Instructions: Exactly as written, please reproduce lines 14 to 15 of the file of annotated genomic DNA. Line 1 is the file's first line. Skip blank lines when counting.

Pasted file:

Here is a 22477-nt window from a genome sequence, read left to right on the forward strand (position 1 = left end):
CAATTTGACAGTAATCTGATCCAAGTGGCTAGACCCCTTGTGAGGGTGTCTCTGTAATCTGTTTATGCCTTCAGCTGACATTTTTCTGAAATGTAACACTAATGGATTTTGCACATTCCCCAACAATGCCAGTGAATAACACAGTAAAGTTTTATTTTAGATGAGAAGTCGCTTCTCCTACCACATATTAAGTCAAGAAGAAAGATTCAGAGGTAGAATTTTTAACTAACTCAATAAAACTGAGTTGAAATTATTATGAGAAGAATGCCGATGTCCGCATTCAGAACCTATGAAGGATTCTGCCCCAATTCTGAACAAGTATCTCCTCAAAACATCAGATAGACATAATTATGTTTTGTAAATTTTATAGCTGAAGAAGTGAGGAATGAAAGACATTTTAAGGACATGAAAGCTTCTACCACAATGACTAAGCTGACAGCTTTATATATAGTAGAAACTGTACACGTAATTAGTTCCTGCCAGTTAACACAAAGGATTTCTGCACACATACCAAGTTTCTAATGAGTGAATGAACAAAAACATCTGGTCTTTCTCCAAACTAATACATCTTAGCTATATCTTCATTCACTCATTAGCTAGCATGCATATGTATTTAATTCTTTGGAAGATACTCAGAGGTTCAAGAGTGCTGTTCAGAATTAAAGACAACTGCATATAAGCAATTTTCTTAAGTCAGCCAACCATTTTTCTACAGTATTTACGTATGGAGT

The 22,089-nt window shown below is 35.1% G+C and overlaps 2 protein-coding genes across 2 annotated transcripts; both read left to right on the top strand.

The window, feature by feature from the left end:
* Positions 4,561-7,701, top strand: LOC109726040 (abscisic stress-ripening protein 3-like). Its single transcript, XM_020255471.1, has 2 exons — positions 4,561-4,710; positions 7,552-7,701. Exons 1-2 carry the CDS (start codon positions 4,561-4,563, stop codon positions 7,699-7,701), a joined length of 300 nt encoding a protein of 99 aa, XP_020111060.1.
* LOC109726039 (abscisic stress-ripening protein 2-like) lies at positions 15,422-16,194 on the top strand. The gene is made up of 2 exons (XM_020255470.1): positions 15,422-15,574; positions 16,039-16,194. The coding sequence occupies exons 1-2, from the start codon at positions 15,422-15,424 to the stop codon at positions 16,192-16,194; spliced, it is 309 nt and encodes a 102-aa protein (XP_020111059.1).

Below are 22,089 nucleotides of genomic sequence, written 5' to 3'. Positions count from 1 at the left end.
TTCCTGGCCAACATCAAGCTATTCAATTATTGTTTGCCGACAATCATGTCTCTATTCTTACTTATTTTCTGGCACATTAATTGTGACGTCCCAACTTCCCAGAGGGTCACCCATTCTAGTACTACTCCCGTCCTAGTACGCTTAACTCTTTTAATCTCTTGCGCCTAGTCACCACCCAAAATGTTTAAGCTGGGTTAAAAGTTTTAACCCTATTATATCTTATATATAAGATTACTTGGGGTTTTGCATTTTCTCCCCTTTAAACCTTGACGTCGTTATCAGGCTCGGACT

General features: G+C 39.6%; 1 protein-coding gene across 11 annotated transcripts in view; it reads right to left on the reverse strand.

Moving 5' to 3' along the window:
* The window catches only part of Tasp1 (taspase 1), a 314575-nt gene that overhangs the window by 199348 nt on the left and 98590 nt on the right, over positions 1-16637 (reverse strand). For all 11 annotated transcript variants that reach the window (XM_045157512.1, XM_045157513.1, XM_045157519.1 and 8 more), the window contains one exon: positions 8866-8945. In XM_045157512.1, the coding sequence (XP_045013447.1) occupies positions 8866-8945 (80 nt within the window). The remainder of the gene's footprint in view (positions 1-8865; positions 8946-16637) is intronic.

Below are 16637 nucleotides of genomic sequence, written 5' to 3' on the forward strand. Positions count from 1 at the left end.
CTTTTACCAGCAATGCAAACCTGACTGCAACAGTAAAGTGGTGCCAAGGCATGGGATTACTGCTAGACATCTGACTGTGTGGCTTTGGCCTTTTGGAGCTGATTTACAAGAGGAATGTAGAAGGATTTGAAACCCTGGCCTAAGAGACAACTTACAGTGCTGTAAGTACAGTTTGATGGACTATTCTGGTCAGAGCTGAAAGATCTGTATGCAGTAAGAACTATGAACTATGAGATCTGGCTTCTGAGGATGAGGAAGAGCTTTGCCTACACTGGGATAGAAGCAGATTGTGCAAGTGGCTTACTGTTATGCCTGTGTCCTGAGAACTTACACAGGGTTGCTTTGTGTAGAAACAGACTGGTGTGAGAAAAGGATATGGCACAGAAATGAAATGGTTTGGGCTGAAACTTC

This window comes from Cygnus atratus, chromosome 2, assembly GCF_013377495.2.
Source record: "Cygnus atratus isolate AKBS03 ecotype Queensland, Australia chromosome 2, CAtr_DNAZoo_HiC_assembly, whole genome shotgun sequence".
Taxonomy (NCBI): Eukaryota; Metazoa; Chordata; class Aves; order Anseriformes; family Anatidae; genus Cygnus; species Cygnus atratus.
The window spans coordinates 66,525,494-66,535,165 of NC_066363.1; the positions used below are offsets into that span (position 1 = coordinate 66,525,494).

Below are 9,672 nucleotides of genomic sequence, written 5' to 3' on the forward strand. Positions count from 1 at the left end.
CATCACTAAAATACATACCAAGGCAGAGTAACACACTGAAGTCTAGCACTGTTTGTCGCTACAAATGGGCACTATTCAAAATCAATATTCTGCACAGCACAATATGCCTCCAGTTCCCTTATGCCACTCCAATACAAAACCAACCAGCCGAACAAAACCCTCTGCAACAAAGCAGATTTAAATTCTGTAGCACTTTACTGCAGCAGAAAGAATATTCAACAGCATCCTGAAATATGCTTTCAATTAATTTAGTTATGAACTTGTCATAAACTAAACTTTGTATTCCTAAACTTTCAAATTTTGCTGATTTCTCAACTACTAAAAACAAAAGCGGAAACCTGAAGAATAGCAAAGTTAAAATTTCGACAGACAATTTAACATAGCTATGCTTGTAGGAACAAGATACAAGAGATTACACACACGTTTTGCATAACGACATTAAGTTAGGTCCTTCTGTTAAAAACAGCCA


This window comes from Cygnus atratus, chromosome 2, assembly GCF_013377495.2.
Source record: "Cygnus atratus isolate AKBS03 ecotype Queensland, Australia chromosome 2, CAtr_DNAZoo_HiC_assembly, whole genome shotgun sequence".